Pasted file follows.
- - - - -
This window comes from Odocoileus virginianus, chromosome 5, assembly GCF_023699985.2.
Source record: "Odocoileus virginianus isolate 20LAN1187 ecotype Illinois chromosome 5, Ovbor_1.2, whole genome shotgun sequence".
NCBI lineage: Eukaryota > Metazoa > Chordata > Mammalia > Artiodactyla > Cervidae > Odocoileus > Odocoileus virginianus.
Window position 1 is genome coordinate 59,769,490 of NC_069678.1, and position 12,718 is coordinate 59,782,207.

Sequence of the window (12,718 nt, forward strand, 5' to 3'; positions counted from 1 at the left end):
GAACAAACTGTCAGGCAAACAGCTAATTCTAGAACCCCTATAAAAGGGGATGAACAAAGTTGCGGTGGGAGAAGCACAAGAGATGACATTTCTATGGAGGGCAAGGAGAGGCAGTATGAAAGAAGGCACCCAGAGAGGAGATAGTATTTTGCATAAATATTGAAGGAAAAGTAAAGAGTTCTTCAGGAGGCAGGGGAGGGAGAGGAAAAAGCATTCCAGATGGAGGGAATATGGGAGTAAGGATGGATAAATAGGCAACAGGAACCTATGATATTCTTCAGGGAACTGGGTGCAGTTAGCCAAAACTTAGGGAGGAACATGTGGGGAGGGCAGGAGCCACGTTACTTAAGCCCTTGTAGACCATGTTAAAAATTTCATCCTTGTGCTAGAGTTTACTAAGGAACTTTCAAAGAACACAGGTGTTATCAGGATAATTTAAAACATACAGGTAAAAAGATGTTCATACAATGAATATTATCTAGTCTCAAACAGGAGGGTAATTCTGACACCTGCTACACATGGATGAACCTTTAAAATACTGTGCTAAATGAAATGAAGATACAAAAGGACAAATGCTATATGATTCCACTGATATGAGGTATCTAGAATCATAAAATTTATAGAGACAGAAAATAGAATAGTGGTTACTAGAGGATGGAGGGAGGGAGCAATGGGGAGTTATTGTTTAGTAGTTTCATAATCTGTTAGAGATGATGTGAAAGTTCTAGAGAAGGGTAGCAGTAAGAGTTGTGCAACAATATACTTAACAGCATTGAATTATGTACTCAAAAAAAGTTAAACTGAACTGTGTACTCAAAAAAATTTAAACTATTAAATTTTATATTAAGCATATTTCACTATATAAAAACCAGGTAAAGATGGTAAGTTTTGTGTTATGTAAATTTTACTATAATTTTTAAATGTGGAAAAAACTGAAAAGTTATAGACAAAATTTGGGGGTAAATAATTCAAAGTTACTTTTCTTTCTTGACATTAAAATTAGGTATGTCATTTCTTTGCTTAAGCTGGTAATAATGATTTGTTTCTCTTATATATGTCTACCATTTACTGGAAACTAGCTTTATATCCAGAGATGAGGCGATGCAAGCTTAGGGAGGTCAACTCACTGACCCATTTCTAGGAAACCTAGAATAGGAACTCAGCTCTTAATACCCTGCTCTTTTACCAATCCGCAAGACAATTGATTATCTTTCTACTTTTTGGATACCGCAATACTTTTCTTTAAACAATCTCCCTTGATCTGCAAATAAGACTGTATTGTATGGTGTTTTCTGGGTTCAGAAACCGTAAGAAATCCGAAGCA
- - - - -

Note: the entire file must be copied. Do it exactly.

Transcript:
This window comes from Odocoileus virginianus, chromosome 5, assembly GCF_023699985.2.
Source record: "Odocoileus virginianus isolate 20LAN1187 ecotype Illinois chromosome 5, Ovbor_1.2, whole genome shotgun sequence".
NCBI lineage: Eukaryota > Metazoa > Chordata > Mammalia > Artiodactyla > Cervidae > Odocoileus > Odocoileus virginianus.
Window position 1 is genome coordinate 59,769,490 of NC_069678.1, and position 12,718 is coordinate 59,782,207.

Sequence of the window (12,718 nt, forward strand, 5' to 3'; positions counted from 1 at the left end):
GAACAAACTGTCAGGCAAACAGCTAATTCTAGAACCCCTATAAAAGGGGATGAACAAAGTTGCGGTGGGAGAAGCACAAGAGATGACATTTCTATGGAGGGCAAGGAGAGGCAGTATGAAAGAAGGCACCCAGAGAGGAGATAGTATTTTGCATAAATATTGAAGGAAAAGTAAAGAGTTCTTCAGGAGGCAGGGGAGGGAGAGGAAAAAGCATTCCAGATGGAGGGAATATGGGAGTAAGGATGGATAAATAGGCAACAGGAACCTATGATATTCTTCAGGGAACTGGGTGCAGTTAGCCAAAACTTAGGGAGGAACATGTGGGGAGGGCAGGAGCCACGTTACTTAAGCCCTTGTAGACCATGTTAAAAATTTCATCCTTGTGCTAGAGTTTACTAAGGAACTTTCAAAGAACACAGGTGTTATCAGGATAATTTAAAACATACAGGTAAAAAGATGTTCATACAATGAATATTATCTAGTCTCAAACAGGAGGGTAATTCTGACACCTGCTACACATGGATGAACCTTTAAAATACTGTGCTAAATGAAATGAAGATACAAAAGGACAAATGCTATATGATTCCACTGATATGAGGTATCTAGAATCATAAAATTTATAGAGACAGAAAATAGAATAGTGGTTACTAGAGGATGGAGGGAGGGAGCAATGGGGAGTTATTGTTTAGTAGTTTCATAATCTGTTAGAGATGATGTGAAAGTTCTAGAGAAGGGTAGCAGTAAGAGTTGTGCAACAATATACTTAACAGCATTGAATTATGTACTCAAAAAAAGTTAAACTGAACTGTGTACTCAAAAAAATTTAAACTATTAAATTTTATATTAAGCATATTTCACTATATAAAAACCAGGTAAAGATGGTAAGTTTTGTGTTATGTAAATTTTACTATAATTTTTAAATGTGGAAAAAACTGAAAAGTTATAGACAAAATTTGGGGGTAAATAATTCAAAGTTACTTTTCTTTCTTGACATTAAAATTAGGTATGTCATTTCTTTGCTTAAGCTGGTAATAATGATTTGTTTCTCTTATATATGTCTACCATTTACTGGAAACTAGCTTTATATCCAGAGATGAGGCGATGCAAGCTTAGGGAGGTCAACTCACTGACCCATTTCTAGGAAACCTAGAATAGGAACTCAGCTCTTAATACCCTGCTCTTTTACCAATCCGCAAGACAATTGATTATCTTTCTACTTTTTGGATACCGCAATACTTTTCTTTAAACAATCTCCCTTGATCTGCAAATAAGACTGTATTGTATGGTGTTTTCTGGGTTCAGAAACCGTAAGAAATCCGAAGCA